Meeting documents

SWT Phosphates Planning Sub-Committee
Thursday, 21st July, 2022 10.00 am

Venue: The John Meikle Room - The Deane House. View directions

Contact: Tracey Meadows Email: 

Webcast: View the webcast

No. Item




Minutes of the previous meeting of the Subcommittee pdf icon PDF 31 KB


Declarations of interest

    To receive and note any declarations of disclosable pecuniary or prejudicial or personal interests or lobbying in respect of any matters included on the agenda for consideration at this meeting.


    (The personal interests of Councillors and Clerks of Somerset County Council, Town or Parish Councils and other Local Authorities will automatically be recorded in the minutes.)

    Additional documents:


    No further Declarations Of Interest were declared.


Creation of phosphate credits to offset development in the River Tone sub catchment. pdf icon PDF 1 MB

    Additional documents:


    The purpose of the report was to update members on the creation of P credits to offset development in the River Tone sub catchment area.


    During discussion of this item the following comments/queries were raised



    ·       Did the Council have any plans to retro fit any other Council owned buildings and whether this would feed into the unitary authority in due course;

    ·       Concerns that various proposed schemes on agricultural land with a 1-year lease agreement with farmers created a risk and not a lot of flexibility;

    ·       Concerns with the lack of liaison between the Rivers Authority and Somerset County Council;

    ·       Concerns that small developers were not taking up the ‘P’ credit scheme;

    ·       Concerns with the impact on the viability of Social Housing;

    ·       Concerns with the excess phosphates on land, and how they were to be removed;

    ·       Were we confident that all of the accountable authorities and service providers were using the same numbers and parameters in their algorithms;

    ·       Apprehensions with which forums were taking place to communicate and update the farming community as most were not on topic with the situation;

    ·       Concerns with the timing of delivery of the ‘p’ credits the scheduling of the 65.3 kilos, how much was going to be available and when;

    ·       Concerns that in terms of the nations capacity to provide many solutions to require land. Would agricultural food production still be sustainable?;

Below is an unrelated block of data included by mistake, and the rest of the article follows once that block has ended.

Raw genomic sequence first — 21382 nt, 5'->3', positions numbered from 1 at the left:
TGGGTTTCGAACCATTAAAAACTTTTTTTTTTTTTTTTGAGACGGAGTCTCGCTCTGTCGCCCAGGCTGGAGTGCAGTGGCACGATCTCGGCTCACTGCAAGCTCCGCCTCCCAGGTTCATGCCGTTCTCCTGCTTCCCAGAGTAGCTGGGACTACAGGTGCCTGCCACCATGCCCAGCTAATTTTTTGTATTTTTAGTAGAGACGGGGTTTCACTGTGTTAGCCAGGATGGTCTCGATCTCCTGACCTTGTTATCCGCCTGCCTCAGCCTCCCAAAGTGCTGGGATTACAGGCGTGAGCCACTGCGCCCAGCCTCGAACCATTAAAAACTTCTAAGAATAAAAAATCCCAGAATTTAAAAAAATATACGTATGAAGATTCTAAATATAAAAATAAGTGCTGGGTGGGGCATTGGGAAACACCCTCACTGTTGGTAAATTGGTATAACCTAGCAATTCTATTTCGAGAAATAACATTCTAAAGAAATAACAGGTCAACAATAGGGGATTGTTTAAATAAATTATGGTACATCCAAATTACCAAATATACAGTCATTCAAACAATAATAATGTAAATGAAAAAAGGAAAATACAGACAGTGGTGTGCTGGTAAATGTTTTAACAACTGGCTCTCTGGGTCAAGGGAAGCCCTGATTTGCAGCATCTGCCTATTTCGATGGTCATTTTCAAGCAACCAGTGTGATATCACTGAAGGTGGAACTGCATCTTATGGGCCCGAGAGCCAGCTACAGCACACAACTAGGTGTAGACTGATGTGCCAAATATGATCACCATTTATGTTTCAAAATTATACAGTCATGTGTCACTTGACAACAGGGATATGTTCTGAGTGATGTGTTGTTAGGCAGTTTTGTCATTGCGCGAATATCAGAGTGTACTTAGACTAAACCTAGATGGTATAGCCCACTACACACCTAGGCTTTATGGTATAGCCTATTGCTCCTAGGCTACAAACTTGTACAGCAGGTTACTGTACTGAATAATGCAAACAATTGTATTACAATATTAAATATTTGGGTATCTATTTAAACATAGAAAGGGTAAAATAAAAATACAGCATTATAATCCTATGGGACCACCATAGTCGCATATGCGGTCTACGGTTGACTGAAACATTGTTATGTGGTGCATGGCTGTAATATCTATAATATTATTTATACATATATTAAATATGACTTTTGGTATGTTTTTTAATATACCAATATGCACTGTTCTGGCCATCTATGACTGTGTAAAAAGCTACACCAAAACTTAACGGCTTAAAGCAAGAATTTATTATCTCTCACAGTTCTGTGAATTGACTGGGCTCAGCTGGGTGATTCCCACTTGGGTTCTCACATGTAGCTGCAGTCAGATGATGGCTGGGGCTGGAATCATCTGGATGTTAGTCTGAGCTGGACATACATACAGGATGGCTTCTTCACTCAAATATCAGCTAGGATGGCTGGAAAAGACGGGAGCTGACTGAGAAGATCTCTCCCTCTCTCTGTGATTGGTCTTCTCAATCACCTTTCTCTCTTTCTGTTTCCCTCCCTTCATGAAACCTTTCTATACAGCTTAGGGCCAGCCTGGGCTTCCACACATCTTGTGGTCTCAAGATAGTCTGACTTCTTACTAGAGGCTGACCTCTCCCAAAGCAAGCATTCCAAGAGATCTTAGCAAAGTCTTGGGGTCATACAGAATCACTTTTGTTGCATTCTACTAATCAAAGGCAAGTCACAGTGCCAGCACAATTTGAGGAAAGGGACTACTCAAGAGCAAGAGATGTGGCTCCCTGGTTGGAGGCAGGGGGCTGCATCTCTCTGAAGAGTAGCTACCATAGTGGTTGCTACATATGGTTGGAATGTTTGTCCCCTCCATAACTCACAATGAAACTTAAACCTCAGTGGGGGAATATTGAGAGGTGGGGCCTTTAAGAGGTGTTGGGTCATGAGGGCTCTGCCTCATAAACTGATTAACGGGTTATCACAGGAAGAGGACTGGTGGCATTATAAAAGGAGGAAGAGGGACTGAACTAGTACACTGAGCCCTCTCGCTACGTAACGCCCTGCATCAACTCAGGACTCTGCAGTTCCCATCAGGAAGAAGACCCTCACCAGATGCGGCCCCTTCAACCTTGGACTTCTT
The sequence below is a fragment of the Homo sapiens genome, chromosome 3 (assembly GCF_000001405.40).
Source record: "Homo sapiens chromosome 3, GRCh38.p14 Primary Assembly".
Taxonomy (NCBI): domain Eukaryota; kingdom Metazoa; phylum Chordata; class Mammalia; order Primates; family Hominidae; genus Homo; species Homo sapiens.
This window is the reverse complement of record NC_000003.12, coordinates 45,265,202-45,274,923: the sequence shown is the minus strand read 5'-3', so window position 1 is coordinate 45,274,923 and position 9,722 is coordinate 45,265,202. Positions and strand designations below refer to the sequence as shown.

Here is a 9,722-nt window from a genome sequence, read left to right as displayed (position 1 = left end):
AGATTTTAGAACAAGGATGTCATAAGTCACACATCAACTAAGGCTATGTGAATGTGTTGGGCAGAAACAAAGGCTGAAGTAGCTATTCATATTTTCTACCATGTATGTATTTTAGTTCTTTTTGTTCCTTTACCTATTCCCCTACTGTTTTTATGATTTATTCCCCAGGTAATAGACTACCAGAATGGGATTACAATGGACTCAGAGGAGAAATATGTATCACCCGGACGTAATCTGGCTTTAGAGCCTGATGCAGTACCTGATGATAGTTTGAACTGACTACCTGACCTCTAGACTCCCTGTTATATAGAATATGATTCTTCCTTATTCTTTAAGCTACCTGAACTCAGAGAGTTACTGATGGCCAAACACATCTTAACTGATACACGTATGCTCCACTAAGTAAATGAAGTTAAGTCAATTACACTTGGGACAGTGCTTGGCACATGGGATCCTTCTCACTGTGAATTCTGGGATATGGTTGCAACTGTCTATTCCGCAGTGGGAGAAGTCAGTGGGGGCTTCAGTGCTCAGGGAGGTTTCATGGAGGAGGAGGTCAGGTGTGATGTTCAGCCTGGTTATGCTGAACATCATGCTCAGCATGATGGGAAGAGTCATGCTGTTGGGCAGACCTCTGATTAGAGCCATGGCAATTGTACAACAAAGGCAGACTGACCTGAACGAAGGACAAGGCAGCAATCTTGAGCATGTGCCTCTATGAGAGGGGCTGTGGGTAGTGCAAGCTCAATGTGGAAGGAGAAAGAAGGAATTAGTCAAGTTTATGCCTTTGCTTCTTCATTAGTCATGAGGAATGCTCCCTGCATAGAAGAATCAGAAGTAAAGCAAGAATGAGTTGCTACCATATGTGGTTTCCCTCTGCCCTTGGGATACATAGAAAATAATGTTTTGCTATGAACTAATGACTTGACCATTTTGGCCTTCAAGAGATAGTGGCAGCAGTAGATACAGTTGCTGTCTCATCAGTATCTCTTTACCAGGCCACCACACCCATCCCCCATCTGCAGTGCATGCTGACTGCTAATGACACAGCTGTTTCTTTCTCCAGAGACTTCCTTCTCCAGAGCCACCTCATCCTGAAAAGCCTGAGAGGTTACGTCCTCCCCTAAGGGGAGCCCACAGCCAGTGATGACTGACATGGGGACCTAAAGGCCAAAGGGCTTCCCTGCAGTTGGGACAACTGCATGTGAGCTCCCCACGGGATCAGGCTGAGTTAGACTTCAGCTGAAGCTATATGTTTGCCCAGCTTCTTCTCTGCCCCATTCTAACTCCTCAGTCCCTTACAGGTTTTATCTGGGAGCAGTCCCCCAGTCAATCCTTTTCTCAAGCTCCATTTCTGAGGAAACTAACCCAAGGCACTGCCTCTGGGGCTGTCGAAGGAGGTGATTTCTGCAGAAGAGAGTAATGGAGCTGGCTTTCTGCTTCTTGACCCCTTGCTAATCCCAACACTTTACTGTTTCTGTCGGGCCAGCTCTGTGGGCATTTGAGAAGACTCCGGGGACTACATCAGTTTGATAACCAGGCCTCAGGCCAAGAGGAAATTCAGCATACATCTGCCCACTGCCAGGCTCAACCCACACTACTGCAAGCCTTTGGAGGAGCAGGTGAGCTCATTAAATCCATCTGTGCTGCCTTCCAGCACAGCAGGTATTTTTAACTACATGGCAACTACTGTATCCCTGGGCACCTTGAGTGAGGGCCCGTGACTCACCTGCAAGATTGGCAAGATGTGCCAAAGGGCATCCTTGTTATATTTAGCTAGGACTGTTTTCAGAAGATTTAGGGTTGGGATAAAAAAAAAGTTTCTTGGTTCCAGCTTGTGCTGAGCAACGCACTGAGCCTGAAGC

·       Information should be sent out to the public on phosphate free household products;

    ·       The government should have spent money years ago on filtering out phosphates from our waterways;

    ·       Would the cessation of peat harvesting on the Levels help the phosphate issue due to it being less permeable?;


    The Chair proposed and Councillor Blaker seconded a motion for the Phosphates Planning Sub Committee to:


    a. Note the number of P credits being generated through the interim

    measures. Based upon the contents of Appendix A and the supporting

    Habitats Regulation Assessment, (Appendix C), 65.3 P credits for the River Tone sub catchment are being generated at a total estimated

    cost to the Council of circa £3,54m;


    b. Agree the pricing of one P credit for the River Tone sub

    catchment area at £54,222 + VAT per kilogram of offset required

    per year;


    c. In line with the Council’s charging policy, to recharge the cost of

    P credits on a full cost recovery basis;


    d. Note that the principle the Council’s interim programme of phosphate

    mitigation measures has Natural England support (see Natural England

    letter dated 6 June 2022 enclosed as Appendix D);


    e. Note, continue with all further necessary preparations to enable the use

    of P credits to provide the required mitigation and support the

    determination of some planning applications held in abeyance for the

    River Tone sub catchment;


    f. Note, that the Local Planning Authority (LPA) will use the P Credit

    Allocation Procedure as agreed by this Phosphates Planning Sub

    Committee in February 2022;